As evident from the results of Millward Brown’s seventh annual Brand Z study of the top 100 most valuable global brands, the world’s favourite brands are even more highly prized and influential today.
This year’s top ranking brands barely moved from their positions last year although IBM vaulted over third-placed Google to take second position. Apple maintained its pole position for the second consecutive year. Among the blue chip brands that dropped out include Nokia and Goldman Sachs, the latter a casualty of financial performance.
The Brand Z top 100 study is the only ranking based on a brand valuation methodology that is grounded in qualitative customer research and in-depth financial analysis. This year’s study focused on the continuing impact of the recession, the expansion of technology, and the growing power of emerging markets. Cumulatively, brands in the top 100 league, spread evenly across 13 categories, were worth US$2.4 trillion.
“Strong brands survive as a shield against recessionary pressures,” argues Nitesh Lall,
Millward Brown’s Country Manager. “Investment in brand building certainly props brand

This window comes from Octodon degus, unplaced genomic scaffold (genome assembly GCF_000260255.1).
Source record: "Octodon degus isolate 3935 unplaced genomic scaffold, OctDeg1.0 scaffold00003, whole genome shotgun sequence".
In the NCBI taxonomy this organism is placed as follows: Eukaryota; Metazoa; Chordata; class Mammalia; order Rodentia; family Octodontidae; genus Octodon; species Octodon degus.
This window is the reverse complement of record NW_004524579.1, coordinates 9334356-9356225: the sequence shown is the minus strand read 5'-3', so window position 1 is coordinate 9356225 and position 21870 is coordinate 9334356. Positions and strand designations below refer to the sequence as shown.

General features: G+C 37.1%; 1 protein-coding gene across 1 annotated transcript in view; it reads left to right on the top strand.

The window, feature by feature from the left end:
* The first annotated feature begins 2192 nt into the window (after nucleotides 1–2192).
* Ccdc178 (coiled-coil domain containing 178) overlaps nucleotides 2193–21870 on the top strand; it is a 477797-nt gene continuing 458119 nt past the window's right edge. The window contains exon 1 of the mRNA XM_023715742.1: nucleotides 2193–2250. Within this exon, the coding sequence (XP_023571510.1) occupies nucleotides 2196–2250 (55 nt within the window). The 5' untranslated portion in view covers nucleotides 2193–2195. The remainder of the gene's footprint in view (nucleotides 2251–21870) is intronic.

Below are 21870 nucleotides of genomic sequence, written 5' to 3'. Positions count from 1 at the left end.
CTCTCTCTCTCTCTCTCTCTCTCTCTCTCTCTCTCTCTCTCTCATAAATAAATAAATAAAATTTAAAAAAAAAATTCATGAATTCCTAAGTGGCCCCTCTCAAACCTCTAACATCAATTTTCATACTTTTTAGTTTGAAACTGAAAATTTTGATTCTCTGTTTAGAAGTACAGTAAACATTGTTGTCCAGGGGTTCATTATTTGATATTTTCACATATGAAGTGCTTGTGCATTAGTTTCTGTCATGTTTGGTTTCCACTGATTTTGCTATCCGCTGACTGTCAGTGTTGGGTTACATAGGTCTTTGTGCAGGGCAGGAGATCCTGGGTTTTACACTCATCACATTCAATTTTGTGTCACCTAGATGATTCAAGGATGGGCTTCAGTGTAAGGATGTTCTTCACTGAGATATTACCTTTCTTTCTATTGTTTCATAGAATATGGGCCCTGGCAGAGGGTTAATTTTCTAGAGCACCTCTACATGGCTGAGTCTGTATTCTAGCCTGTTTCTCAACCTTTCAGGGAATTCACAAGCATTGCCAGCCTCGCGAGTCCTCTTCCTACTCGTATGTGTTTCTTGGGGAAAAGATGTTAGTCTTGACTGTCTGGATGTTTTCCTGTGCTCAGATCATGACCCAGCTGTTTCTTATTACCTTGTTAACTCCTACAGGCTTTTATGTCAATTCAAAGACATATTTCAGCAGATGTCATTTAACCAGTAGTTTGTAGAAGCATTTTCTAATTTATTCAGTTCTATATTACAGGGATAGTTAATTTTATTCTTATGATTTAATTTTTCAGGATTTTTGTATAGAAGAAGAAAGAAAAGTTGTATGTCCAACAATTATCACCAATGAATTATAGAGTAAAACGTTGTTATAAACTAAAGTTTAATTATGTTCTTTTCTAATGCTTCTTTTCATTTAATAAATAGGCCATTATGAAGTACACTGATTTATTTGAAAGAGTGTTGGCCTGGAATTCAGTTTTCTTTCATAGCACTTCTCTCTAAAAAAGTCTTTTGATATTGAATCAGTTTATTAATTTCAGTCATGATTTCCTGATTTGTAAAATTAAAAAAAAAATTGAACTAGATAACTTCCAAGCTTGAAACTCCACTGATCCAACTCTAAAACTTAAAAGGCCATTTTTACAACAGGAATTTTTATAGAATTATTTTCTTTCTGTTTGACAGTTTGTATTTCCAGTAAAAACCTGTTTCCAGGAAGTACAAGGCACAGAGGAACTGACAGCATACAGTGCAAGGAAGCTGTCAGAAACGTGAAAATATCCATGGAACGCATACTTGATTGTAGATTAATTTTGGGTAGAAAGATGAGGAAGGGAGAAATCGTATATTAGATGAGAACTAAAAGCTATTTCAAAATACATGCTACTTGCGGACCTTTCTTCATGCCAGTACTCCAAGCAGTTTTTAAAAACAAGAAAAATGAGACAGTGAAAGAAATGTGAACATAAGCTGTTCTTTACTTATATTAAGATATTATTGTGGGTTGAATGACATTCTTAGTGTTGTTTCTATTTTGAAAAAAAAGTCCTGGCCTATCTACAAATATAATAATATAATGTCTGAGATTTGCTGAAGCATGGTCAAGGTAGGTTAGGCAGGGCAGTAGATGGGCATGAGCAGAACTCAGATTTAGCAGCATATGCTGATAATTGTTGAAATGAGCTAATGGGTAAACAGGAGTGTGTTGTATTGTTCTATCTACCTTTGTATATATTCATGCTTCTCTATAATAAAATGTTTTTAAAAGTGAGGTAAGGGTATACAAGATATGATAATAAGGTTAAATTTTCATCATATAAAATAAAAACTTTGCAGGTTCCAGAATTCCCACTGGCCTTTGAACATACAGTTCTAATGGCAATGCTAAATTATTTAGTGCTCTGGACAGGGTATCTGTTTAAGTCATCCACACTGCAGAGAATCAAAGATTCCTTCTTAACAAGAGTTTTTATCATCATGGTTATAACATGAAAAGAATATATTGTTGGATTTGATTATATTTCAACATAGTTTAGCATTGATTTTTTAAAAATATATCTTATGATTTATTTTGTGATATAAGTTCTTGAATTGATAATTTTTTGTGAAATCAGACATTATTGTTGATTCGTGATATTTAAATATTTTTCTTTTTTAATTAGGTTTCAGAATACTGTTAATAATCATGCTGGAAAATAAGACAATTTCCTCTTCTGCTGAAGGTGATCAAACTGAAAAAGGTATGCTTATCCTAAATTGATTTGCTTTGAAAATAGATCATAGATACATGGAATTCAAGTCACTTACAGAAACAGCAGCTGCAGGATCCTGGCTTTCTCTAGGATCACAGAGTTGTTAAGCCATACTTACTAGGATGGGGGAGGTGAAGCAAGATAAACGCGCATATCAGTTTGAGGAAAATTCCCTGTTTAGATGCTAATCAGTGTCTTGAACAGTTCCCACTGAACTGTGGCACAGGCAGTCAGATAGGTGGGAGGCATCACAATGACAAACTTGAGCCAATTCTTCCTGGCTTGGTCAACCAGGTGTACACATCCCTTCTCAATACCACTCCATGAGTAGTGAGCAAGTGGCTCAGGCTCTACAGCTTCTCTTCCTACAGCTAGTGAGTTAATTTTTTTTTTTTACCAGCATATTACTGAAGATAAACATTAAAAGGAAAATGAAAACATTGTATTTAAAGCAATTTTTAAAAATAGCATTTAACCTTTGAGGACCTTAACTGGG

value, particularly in the case of developing-market brands.”
Effectively, top-tier brands that monetise their corporate sustainability and responsibility
credentials by linking more directly to social and emotional causes are fast emerging as trendsetters.
China Mobile, ranked tenth in the global study, is the only Asian brand in the top 10.
Although developing-market brands on the average saw a value decline, Africa made its
maiden entry in the top 100 with telecom brand MTN at number 88. India’s second brand
inclusion in the top 100, Bharti Airtel, made an impressionable start at position 71.
Fast-growing emerging markets now account for 20 of the top 100 brands, a 10-fold increase
from the two that appeared in 2006. Although their aggregate value dipped slightly from
last year, this could be due to financial factors such as exchange rates.
“Brands in countries with smaller populations will do well by investing and building local
value,” advises Lall. “The trust factor is an important component. People are well connected
in the social media environment, and they have the ability to influence others.”
Technology and telecoms brands account for just under a third of the top 100 brands in
the study, with Facebook the top percentage riser moving up to 19 th position. This is hardly
surprising considering that four of the top five brands, with the exception of McDonald’s, are
Brands sponsoring the 2012 Olympics, which are already strong favourites, including
McDonald’s, Samsung, Proctor & Gamble, and Coca-Cola, enjoy a huge advantage from the
reputational halo of those five interlocking rings.
The Brand Z study covers two million consumers and more than 50,000 brands in more than
Brand Z Global Top 10 Brands
10. CHINA MOBILE